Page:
Posted on: February 3, 2011 2:36 am
Edited on: February 3, 2011 2:40 am
 

Andre Miller doesn't care if Blazers trade him

Portland Trail Blazers point guard Andre Miller says he doesn't really care if he's traded prior to the NBA trade deadline. Posted by Ben Golliver. andre-miller

The Portland Trail Blazers had their season self-combust due to injuries, and any hope of entering a championship window -- building around Brandon Roy, Greg Oden and LaMarcus Aldridge -- has disappeared entirely. As such, it's crossroads time for new Blazers GM Rich Cho: to rebuild or to stay the course?

Rebuilding is the likely play, but that would require going young and shedding some of the team's older players with big-dollar deals in the name of flexibility. One of those players could be veteran point guard Andre Miller, who had his name floated in trade rumors last year and earlier this season as well.

NBA Fanhouse reports that Miller is indifferent to the trade talk.
"I don't really care, really,'' Miller said when asked in a FanHouse interview Wednesday whether his hope now is to remain in Portland rather than be traded. "You know what I'm saying? I would like to stay put, but it's a business and anything can happen.''
When asked if he believes there's a decent chance he'll be moved by the Feb. 24 trade deadline, Miller said, "Yeah. Yeah.''
"There's a chance,'' Miller said. "A lot of guys can get moved. Where? I don't know. At this point, hopefully it's not a team that's rebuilding. I wouldn't want to go back to like a Philly situation.''
Miller is a straight-talking, matter-of-fact speaker, so his blunt honesty shouldn't catch anyone by surprise. While Miller is still productive and a key piece of the Blazers team this season -- averaging 13.1 points, 7.1 assists and 3.7 rebounds -- as the team's only starting-quality point guard, his theoretical usefulness for the Blazers has come and gone. 

When Miller was signed in the summer of 2009, it was with the idea that he would help provide veteran leadership to a young team that was looking to take the next step in the playoffs. With Roy and Oden out of the picture indefinitely, the Blazers are now looking to build around Aldridge, wing Nicolas Batum and guard Wesley Matthews, a much less formidable trio. While Miller was supposed to guide the ship, that ship has sailed off in a totally different direction, replaced by a much less imposing dinghy.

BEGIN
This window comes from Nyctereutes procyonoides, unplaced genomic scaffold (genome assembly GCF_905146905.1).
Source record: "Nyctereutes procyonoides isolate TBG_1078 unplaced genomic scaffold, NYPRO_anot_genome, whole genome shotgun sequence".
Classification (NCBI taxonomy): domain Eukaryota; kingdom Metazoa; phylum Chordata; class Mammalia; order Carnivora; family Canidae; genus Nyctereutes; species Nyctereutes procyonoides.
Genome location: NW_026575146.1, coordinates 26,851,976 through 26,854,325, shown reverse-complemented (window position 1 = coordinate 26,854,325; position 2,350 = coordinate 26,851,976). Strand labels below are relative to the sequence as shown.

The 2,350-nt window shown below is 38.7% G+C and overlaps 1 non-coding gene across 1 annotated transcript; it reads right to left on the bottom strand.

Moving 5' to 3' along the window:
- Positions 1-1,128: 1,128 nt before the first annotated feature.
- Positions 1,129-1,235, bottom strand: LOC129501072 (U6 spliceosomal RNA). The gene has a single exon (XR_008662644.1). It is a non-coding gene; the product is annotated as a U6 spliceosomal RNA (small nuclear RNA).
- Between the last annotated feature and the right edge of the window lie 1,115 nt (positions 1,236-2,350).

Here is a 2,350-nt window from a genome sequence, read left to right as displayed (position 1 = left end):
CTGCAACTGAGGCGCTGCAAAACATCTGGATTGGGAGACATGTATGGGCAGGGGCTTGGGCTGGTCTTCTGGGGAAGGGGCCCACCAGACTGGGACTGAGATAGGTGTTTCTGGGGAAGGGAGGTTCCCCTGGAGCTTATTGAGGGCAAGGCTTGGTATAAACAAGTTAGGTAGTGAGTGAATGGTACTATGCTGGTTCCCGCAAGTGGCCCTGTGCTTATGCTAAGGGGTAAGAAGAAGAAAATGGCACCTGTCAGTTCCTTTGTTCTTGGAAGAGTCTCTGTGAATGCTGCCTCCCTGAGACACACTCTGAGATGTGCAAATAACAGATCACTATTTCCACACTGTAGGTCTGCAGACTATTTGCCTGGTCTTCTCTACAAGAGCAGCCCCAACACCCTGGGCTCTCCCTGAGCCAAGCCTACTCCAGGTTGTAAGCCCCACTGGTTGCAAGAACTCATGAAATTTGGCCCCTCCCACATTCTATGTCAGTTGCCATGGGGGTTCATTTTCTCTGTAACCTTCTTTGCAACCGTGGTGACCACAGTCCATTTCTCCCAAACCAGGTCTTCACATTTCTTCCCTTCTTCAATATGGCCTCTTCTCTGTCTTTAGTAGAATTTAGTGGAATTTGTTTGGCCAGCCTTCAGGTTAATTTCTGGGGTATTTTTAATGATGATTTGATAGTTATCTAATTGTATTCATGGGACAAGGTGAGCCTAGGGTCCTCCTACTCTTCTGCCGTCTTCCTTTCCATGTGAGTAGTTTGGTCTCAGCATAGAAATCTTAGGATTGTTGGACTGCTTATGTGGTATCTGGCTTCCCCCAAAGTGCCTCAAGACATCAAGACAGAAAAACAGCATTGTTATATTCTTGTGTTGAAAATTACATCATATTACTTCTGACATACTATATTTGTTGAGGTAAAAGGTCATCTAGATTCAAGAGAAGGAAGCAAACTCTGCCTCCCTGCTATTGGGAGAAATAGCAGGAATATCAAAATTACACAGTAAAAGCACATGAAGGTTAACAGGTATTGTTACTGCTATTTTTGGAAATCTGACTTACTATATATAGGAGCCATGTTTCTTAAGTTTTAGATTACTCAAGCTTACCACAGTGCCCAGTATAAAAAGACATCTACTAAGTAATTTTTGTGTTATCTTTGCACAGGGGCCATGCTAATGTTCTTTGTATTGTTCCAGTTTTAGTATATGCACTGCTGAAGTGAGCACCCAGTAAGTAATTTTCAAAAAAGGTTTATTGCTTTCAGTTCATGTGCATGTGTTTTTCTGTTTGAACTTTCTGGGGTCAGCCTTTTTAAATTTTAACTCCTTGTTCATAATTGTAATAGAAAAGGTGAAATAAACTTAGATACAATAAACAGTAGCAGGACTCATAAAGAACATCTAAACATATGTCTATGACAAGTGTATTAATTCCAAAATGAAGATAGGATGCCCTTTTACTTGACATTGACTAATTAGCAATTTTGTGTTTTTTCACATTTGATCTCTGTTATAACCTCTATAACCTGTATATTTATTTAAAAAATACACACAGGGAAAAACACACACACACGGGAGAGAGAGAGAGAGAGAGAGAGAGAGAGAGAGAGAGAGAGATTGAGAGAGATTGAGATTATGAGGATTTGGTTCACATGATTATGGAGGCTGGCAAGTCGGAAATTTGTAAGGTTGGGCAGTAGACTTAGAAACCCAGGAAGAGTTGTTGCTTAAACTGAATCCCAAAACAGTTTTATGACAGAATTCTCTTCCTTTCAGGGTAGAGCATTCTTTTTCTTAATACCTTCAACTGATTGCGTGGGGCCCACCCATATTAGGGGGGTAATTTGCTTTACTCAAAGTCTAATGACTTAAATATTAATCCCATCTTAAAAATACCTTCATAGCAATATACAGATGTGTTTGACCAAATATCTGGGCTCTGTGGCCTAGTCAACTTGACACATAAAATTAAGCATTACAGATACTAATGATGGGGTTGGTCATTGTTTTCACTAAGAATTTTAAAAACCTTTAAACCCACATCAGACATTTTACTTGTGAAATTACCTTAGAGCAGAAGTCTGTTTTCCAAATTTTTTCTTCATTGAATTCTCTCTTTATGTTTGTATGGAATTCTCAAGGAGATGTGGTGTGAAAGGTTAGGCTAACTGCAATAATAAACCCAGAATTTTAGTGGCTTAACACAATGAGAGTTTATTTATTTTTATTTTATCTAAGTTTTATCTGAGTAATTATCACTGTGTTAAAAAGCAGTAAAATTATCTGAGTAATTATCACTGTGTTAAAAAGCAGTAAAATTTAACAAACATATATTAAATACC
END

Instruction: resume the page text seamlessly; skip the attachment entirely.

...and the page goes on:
Miller is on the books for $7.3 million this season and a team option $7.8 million for next season, so a team that traded for him could simply let him walk this summer without any future financial obligation. He therefore would have appeal both to contenders looking to increase their depth without compromising their long-term flexibility and to rebuilding teams that are simply looking to dump a longer-term contract.

It also shouldn't be a huge surprise that Miller isn't as emotionally tied to Portland as he might have been in the past. He came to Portland with the goal of advancing out of the first round of the playoffs, to put a stamp on a long, successful NBA career. He hasn't accomplished that goal and he has no real ties to the area. If a contender was interested, who would blame him for reciprocating that interest and chasing playoff success somewhere else? 

Miller, with his on-the-ground game and savvy play, has plenty of NBA miles left. But he's nearing the end of his run as a game-changing starter. Whether he is moved prior to the deadline, during draft season or next year as an expiring contract remains an open question. The problem for Portland, of course, is the same one they have dealt with for a decade: Who can they find that is better?
Posted on: January 28, 2011 4:37 am
Edited on: January 28, 2011 12:59 pm
 

Nicolas Batum's MRI negative, day-to-day

Portland Trail Blazers forward Nicolas Batum suffered an injury to his left knee on Thursday night and will undergo an MRI. Posted by Ben Golliver.
---------------------
Update (12:58 PM Friday): The Blazers have announced that Batum's MRI came back negative. The team said that Batum "has a bone contusion and is listed as day to day." Another bullet dodged for the Blazers.
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Yes, you've heard this story from Portland before: a key member of the Trail Blazers is set to undergo an MRI on his knee after injuring it. This time around, it's starting small forward Nicolas Batum, who injured his left knee while defending Boston Celtics forward Paul Pierce on Thursday night. Batum is set to undergo an MRI on Friday morning.

The injury occurred during second quarter action, as Batum back-pedaled while Pierce drove hard to the hoop. There was no apparent contact and Batum never left the ground. Nevertheless, he was in immediate pain after the play and the Blazers were forced to take a timeout to remove him from the game. He exited the court, limping, and headed straight for the locker room.

Here's a look at the video.


  After the game, Batum, who appeared to be in a bit of shock or disbelief, was adamant that the injury will not require surgery. "I'm OK, Batum said. "Not worried. No surgery. I'm sure I won't get surgery. I'm sure. I know my body. I've had a couple of surgeries before. I know when I need surgery. For my shoulder, I knew I was going to need surgery. When I broke my foot five years ago, I knew I would need surgery."

However, Batum was unable to flex his left leg much and he used crutches -- which he said were precautionary -- to leave the arena. Batum admitted that there was some swelling on his knee but said it was just "a little bit."